At times, the court may need to intervene and assist with interpreting a contract. Through this process, the court clarifies any disputes that the parties might have had about a word, phrase, sentence, or term in the contract. This can be necessary if there is a disagreement that leads to a breach of contract or to a major discrepancy in bargaining between the parties.
Sometimes, contract interpretation may be necessary because there is a dispute over a single word. At other times, interpretation may be needed to resolve disputes over entire situations proposed by the contract (such as what should happen if a shipment is late or destroyed).
Courts may use a number of techniques and principles to help them figure out which contract interpretation is correct. Some of these include:
- Intent: The court first tries to determine what the party’s original intent was. If they can do this by examining solely the written contract document, it eliminates the need for further review
- External evidence: If the contract document isn’t enough, the court may use outside evidence to clarify the contract. This can include other documents, witness testimony, and physical evidence. This may not be available in all situations.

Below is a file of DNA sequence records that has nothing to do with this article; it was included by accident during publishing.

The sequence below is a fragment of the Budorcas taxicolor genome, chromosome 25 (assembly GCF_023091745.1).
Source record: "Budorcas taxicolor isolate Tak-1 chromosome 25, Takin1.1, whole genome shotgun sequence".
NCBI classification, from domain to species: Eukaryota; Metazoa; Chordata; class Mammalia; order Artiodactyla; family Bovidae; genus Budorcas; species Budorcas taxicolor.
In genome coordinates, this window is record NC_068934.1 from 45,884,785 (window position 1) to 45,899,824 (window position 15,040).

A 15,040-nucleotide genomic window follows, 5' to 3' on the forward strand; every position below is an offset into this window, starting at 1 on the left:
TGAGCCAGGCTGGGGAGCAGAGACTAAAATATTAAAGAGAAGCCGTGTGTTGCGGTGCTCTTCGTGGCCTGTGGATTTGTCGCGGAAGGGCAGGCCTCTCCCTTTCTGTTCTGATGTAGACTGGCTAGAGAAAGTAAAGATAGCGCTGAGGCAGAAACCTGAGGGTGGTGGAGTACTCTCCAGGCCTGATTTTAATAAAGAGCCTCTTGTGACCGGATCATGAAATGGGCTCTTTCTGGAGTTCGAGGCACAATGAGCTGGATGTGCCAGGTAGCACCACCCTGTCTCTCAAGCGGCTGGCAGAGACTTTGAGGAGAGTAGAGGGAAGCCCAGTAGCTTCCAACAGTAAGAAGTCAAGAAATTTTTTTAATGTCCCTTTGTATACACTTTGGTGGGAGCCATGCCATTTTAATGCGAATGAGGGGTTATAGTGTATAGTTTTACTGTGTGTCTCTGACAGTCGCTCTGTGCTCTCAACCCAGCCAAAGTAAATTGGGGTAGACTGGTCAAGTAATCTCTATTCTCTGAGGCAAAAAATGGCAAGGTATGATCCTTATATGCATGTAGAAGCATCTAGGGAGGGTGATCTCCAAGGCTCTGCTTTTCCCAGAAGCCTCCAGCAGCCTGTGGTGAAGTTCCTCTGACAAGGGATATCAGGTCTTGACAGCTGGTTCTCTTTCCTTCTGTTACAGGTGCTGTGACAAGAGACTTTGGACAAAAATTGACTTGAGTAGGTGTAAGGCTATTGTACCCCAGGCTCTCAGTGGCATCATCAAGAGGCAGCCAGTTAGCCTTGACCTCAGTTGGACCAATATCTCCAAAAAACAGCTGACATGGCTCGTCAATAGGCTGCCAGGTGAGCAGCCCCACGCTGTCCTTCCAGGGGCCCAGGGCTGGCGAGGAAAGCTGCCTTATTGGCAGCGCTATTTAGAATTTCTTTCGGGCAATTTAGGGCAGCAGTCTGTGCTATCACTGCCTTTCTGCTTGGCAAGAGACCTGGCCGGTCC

- Trade usage: Sometimes, terms are interpreted according to how they’re used in a particular field or trade
- Ordinary meaning: As much as possible, courts try to rely on the normal, everyday ordinary meaning of words, unless the contract specifies otherwise
Lastly, courts will always consider the contract as a whole and in its entirety. For instance, if a term is defined at the beginning of a contract, the term will be interpreted as having the same defined meaning if it appears later on in the document.
In cases where a misinterpretation of a contract leads to financial losses, it may be possible for the non-breaching party to obtain a damages award. In some cases, the contract interpretation may have much to do with the amount of damages issued. In some cases, the interpretation of a contract may actually serve as a defense for the breaching party. In other instances, the court may rewrite the contract or fill in terms that were missing or blank.
Understanding how contract interpretation works can sometimes be difficult to do. You may need to hire a business lawyer if you need help drafting a contract, or if you need help interpreting an existing document. Also, your attorney can represent you in court if you need to file a lawsuit in order to have a contract re-interpreted by the court.